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How Pope Francis Can Stop Leaks: Make Encyclicals Open-Source

Franco Origlia / Getty Images

The leaked draft of Pope Francis’s long-awaited environmental encyclical, according to veteran Vatican correspondent John L. Allen, “sent reporters into a tizzy, trying to discern what their ethical obligations are in such a situation.” Allen himself spelled out his reasons for reporting on the draft, despite the official embargo on the encyclical until Thursday. The Jesuit-run magazine America (for which I am a columnist) has decided that respecting the embargo means that it will delay commenting on the document until the final version appears. I’ve done the same—partly out of piety, and partly because ignoring the leak makes my life less complicated.

Though the leak appears to have been engineered by Francis’s critics, it has only heightened his spectacle. Maybe next time there’s an encyclical, the Vatican should engineer a leak of its own. This is a document with world-historical potential; encyclicals can affect the lives of a billion Catholics, and those of non-Catholics, too. Yet they’re usually written by committee, behind closed doors. Perhaps the Vatican should open the doors a little. 

Perhaps it should learn some lessons from open-source software. 

The Vatican and the open-source movement have more in common than one might realize. It was recently reported, for instance, that the Vatican Library relies on open file formats to keep its archives safe and accessible. A 2014 law journal article by Italian open-source advocate Marco Fioretti argued that there are natural affinities between Catholic social teaching and open-source culture. Concepts dear to the church, like accessibility for the poor and the primacy of the common good, are manifest in open source.

“While Openness is good in and by itself,” Fioretti wrote, “Catholics have even more reasons than others to promote, teach, and use it.”

Pope John Paul II wrote in his encyclical Laborem Exercens, “The right to private property is subordinated to the right to common use.” Just as the churches of Rome are free for visitors, information that affects us is our natural inheritance. This is the same logic that makes protecting the environment so important in Catholic tradition; creation is a God-given commons, and dividing it up into property is only valid so long as the owners remain good stewards.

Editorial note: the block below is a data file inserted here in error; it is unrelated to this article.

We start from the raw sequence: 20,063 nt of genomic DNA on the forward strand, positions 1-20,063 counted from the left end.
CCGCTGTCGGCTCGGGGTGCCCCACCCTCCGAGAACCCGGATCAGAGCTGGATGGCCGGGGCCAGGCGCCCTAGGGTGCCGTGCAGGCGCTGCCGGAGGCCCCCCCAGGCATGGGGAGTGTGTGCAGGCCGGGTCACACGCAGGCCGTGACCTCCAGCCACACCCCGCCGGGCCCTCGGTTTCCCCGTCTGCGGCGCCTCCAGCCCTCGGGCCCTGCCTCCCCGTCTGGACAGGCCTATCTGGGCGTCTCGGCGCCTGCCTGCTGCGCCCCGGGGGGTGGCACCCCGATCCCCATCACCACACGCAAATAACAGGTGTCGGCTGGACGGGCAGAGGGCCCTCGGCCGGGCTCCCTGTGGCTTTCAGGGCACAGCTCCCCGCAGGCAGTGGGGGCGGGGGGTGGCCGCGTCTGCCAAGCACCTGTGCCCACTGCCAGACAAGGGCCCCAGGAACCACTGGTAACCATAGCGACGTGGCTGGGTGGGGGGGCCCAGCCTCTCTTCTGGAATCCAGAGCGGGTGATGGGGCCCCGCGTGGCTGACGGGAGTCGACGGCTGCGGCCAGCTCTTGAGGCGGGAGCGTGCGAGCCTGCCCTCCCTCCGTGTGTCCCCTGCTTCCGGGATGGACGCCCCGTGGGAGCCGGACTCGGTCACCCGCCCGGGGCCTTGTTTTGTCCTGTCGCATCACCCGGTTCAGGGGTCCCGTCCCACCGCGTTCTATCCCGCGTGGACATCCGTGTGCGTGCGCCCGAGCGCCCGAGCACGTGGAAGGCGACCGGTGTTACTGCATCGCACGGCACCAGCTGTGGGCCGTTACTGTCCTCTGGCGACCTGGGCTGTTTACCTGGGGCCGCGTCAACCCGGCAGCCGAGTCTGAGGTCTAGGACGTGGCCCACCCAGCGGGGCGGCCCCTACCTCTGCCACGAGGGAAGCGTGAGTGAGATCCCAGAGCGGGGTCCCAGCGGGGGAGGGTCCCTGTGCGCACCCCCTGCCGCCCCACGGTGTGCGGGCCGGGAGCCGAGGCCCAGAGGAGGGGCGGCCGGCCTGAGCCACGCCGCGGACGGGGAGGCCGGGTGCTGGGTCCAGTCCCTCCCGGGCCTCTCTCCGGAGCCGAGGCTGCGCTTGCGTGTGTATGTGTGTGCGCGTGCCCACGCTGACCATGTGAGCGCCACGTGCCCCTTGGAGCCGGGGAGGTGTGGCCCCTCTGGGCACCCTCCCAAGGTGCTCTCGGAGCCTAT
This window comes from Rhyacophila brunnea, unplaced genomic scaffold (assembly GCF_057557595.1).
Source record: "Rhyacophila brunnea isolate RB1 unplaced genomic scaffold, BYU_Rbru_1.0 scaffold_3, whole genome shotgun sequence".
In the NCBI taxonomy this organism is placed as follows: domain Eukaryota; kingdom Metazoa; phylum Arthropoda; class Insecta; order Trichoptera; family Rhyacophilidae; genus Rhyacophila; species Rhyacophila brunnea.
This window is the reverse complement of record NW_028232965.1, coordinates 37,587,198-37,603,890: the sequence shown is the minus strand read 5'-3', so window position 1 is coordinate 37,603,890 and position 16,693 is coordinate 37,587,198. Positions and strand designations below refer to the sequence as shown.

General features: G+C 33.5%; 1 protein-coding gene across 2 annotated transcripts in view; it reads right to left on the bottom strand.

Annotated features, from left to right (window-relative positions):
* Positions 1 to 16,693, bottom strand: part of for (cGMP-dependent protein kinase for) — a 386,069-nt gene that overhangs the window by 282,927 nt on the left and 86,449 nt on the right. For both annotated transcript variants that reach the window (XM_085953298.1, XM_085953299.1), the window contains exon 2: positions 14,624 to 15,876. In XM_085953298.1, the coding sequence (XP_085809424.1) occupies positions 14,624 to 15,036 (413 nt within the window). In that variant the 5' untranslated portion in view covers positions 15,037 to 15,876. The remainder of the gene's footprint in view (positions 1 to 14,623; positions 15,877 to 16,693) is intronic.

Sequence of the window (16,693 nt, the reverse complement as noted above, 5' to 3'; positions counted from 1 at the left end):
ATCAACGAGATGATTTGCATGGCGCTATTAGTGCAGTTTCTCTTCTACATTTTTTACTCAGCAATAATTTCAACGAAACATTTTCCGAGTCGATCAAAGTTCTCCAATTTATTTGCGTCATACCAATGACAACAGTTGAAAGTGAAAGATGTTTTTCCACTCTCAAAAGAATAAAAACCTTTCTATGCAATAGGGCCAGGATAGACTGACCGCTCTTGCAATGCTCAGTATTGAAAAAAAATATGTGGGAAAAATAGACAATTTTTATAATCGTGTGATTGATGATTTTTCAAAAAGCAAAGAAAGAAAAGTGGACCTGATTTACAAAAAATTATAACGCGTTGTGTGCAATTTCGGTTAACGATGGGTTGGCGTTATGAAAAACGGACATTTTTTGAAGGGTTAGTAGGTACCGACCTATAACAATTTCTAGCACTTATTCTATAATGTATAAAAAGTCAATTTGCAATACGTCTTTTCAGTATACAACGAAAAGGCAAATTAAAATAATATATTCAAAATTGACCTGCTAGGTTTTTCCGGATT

Pope Francis has already made moves toward openness. In the Synod on the Family meeting last fall, draft documents were made public, and the final document included its own revision history. Daily press briefings turned the Synod into a global media debate. And well before the meeting, he sent bishops a 39-question survey to encourage them to consult with their flocks; some did so more than others. 

Before becoming Pope Francis, Jorge Bergoglio was part of efforts to develop a Latin American “theology of the people,” rejecting what he viewed as elite intellectual projects from both the political right and left. “The activity of the Church should not only be oriented toward the people but also primarily derive from the people,” said the Declaration of San Miguel, a 1969 document by Argentine church leaders that Bergoglio associated with. As archbishop of Buenos Aires, he made a habit of visiting the slums each week to prevent his outlook from becoming corrupted by his position. Just as the 19th-century English cardinal John Henry Newman argued in his essay On Consulting the Faithful in Matters of Doctrine, Bergoglio believed that ordinary believers provide a necessary corrective to the whims of the theological elite.

Taking a lesson from the open-source movement wouldn’t mean turning church doctrine into a free-for-all. There’s still hierarchy in open source, and there’s still process. Certain people decide, based on experience and authority, which code submissions to approve or reject.

A draft encyclical, for instance, could be published and shared, inviting feedback—perhaps from anyone, or perhaps just through local church communities around the world. Readers could correct factual or doctrinal errors, or share their experiences and ideas. In every diocese, Wikipedian-like volunteers could cull the recommendations and summarize them—and their summaries, in turn, could be summarized in Rome. The responses at every level might remain available online, but the finishing touches on the final document would be the job of the proper authorities, including the Pope.

This gives a new meaning to the word “encyclical”; it would be not just a circular letter from the Holy Father, but the result of a shared effort by the church as a whole. The church would more truly be speaking “from the people.” This would require participation, of course, and it might make some of our lives a little more complicated—in a good way. Leaks can be a feature, not a bug.